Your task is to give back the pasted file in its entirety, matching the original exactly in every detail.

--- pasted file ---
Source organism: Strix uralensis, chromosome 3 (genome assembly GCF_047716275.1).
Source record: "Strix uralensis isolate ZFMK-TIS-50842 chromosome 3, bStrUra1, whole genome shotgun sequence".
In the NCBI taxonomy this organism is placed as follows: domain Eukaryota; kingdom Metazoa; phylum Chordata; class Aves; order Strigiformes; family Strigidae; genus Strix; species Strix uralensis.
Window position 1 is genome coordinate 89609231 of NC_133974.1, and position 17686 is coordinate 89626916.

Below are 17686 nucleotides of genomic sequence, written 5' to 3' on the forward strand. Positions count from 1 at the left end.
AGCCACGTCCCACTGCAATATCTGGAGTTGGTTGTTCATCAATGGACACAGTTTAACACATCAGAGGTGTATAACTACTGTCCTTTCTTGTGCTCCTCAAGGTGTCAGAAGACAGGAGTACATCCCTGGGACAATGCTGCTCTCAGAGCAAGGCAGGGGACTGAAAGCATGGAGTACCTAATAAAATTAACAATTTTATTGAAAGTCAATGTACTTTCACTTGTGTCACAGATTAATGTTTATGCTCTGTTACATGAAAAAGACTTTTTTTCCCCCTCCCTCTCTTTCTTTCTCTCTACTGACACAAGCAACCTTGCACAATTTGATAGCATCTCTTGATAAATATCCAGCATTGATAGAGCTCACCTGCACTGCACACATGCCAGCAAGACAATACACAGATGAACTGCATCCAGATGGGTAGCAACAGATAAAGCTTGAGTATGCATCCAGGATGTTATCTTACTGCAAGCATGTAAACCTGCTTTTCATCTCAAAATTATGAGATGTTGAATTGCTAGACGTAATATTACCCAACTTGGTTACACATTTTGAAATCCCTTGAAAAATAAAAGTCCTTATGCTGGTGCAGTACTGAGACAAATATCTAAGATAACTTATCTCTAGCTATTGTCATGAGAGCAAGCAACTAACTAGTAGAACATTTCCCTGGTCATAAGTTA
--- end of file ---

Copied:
Source organism: Strix uralensis, chromosome 3 (genome assembly GCF_047716275.1).
Source record: "Strix uralensis isolate ZFMK-TIS-50842 chromosome 3, bStrUra1, whole genome shotgun sequence".
In the NCBI taxonomy this organism is placed as follows: domain Eukaryota; kingdom Metazoa; phylum Chordata; class Aves; order Strigiformes; family Strigidae; genus Strix; species Strix uralensis.
Window position 1 is genome coordinate 89609231 of NC_133974.1, and position 17686 is coordinate 89626916.

Below are 17686 nucleotides of genomic sequence, written 5' to 3' on the forward strand. Positions count from 1 at the left end.
AGCCACGTCCCACTGCAATATCTGGAGTTGGTTGTTCATCAATGGACACAGTTTAACACATCAGAGGTGTATAACTACTGTCCTTTCTTGTGCTCCTCAAGGTGTCAGAAGACAGGAGTACATCCCTGGGACAATGCTGCTCTCAGAGCAAGGCAGGGGACTGAAAGCATGGAGTACCTAATAAAATTAACAATTTTATTGAAAGTCAATGTACTTTCACTTGTGTCACAGATTAATGTTTATGCTCTGTTACATGAAAAAGACTTTTTTTCCCCCTCCCTCTCTTTCTTTCTCTCTACTGACACAAGCAACCTTGCACAATTTGATAGCATCTCTTGATAAATATCCAGCATTGATAGAGCTCACCTGCACTGCACACATGCCAGCAAGACAATACACAGATGAACTGCATCCAGATGGGTAGCAACAGATAAAGCTTGAGTATGCATCCAGGATGTTATCTTACTGCAAGCATGTAAACCTGCTTTTCATCTCAAAATTATGAGATGTTGAATTGCTAGACGTAATATTACCCAACTTGGTTACACATTTTGAAATCCCTTGAAAAATAAAAGTCCTTATGCTGGTGCAGTACTGAGACAAATATCTAAGATAACTTATCTCTAGCTATTGTCATGAGAGCAAGCAACTAACTAGTAGAACATTTCCCTGGTCATAAGTTA